(From The Paris Review. Link to the complete article given below)
In 1979, Guy Davenport’s second book of “stories” appeared: Da Vinci’s Bicycle. He was fifty-one. I put quotation marks around the word stories because almost nothing happens in any of them. When they’re good, they’re good for other reasons.
Davenport was a disciple of Ezra Pound and James Joyce, and like everyone answering that description, he was a supreme crank. The main problem with all of these guys is that they vastly overestimate the value of literary allusion. And I know all about it, ’cuz I was ruined in my youth by these lizard-eating weirdos. Davenport certainly did his part.
They were all brilliant. They could write sentences that stick with you forever. Most people never write even one; these guys could practically cut them off by the yard. Yet, none of ’em knew when to stop. They always, always got carried away. My hypothesis is that too much of their motivation for writing was to enshrine their crankitudes. They were always trying to get away with something.
Zoom in on Davenport. Let me ask you: How much Chinese do you suppose he knew? I think the smart money is on “very little.” He probably knew about as much as I do—which is to say, as much as can be learned from one semester of study, augmented by the eager observation of one or two native speakers reciting a handful of classic poems.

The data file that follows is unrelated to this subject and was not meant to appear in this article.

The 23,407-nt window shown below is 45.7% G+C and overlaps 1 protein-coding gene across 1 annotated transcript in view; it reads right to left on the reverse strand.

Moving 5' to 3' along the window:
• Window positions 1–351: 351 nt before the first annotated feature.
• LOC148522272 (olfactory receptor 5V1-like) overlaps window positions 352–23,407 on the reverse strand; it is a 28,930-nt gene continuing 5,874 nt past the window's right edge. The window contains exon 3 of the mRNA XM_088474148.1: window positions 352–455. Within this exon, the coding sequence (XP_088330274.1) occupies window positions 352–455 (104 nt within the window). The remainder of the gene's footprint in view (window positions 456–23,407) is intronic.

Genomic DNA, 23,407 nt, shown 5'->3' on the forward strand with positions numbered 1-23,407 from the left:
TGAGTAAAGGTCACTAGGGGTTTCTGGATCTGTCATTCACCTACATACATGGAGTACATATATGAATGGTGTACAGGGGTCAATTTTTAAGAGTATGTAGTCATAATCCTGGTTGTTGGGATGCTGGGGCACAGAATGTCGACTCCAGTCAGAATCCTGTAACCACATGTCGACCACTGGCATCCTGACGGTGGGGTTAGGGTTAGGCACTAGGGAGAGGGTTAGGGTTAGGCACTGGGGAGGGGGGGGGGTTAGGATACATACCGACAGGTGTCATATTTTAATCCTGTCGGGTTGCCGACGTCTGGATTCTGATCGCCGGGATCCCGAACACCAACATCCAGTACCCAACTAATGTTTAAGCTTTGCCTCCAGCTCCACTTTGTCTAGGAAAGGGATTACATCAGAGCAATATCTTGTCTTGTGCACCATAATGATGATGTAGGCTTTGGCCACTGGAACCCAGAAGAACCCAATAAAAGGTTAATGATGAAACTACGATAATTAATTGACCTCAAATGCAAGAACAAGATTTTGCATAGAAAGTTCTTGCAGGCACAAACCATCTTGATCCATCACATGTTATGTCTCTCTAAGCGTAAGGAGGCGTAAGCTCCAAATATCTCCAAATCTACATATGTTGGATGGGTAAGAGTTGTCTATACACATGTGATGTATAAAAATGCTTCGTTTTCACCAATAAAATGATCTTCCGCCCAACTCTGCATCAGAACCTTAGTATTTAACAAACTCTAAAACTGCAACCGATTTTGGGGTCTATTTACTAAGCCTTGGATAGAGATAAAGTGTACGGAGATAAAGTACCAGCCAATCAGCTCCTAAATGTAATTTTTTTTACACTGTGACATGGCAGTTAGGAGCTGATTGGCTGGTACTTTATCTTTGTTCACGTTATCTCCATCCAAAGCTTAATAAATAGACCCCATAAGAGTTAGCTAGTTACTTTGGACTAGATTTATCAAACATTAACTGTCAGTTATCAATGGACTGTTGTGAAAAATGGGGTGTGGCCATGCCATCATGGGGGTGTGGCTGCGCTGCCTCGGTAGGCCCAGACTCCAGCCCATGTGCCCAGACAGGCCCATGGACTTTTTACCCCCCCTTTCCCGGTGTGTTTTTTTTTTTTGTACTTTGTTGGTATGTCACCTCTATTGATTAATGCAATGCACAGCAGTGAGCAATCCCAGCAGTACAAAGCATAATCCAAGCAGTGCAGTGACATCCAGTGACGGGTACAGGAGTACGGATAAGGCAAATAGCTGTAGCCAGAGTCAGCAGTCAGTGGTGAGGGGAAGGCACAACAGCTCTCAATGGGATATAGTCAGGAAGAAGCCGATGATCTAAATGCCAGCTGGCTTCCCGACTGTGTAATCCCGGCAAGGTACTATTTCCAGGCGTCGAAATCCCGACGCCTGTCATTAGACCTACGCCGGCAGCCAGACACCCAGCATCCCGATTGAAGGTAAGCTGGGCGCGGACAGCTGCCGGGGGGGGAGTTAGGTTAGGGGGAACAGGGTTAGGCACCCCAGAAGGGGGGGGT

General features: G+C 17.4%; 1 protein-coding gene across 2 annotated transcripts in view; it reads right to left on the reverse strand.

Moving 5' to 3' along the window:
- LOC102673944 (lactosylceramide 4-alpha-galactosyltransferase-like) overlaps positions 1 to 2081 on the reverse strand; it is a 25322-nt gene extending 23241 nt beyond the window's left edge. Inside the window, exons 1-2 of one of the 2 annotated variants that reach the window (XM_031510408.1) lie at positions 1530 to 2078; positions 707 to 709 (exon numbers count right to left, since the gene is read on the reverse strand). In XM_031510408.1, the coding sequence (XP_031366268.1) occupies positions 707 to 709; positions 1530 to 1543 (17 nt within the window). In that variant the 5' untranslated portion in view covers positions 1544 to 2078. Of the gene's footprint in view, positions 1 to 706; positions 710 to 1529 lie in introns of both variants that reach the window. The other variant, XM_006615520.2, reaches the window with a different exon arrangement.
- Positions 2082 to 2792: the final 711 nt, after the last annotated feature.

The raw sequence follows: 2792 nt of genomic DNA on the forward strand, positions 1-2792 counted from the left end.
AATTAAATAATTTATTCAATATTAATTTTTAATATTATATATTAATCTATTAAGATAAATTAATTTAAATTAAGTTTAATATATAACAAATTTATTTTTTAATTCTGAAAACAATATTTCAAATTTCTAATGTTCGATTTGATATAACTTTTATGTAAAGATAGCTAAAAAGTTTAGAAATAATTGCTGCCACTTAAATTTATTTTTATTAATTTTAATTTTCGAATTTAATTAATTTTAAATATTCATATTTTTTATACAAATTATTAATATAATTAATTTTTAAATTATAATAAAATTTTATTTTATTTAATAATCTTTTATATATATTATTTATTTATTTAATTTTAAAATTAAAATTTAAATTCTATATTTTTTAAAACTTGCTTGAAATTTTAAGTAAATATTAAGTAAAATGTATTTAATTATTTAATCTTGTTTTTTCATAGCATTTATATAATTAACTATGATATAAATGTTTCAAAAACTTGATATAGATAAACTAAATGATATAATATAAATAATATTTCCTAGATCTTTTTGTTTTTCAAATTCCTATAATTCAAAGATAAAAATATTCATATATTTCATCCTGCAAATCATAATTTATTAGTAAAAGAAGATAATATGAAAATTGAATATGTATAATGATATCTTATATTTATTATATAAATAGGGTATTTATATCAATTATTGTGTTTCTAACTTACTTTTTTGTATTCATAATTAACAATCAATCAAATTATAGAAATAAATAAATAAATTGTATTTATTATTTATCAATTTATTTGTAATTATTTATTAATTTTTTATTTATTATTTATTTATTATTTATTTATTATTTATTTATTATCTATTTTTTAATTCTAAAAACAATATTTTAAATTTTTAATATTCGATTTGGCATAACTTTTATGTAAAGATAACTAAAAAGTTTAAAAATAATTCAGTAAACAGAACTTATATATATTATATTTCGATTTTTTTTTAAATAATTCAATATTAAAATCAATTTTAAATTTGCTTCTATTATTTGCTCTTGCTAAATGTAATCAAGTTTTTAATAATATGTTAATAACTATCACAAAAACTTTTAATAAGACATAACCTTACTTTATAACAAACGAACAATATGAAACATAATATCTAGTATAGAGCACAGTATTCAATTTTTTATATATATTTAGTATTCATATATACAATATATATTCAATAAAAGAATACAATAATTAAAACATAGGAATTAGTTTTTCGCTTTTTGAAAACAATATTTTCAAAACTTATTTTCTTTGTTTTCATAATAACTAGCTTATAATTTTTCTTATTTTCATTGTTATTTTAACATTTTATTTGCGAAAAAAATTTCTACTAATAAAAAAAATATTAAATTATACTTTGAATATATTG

But a supreme crank knows how to exploit every little drop of whatever he or she knows. Davenport, who really did know all about poetic meter in English, must have listened very actively when he got somebody to recite Li Bai (or whomever) to him. Davenport knew what he was not hearing. Chinese meter was not about vowel quantity, nor stressed and unstressed syllables. What Chinese poetry almost certainly sounded like to him was clusters of five syllables, all of them stressed. That’s what mile after mile of Tang- and Song-Dynasty poetry sounds like to an English speaker.
Armed with this thought, he did a translation of a famous poem by Mao Zedong. The form of his translation is unique in American letters: The text is set up as quatrains (that’s normal enough), but the individual lines have only three syllables each. Davenport knew that this did not accurately reflect the original Chinese, but—and this is where the brilliance comes in—it does get across (like nothing else available in English) the collapsed syntax and staccato pacing of classical shi poetry.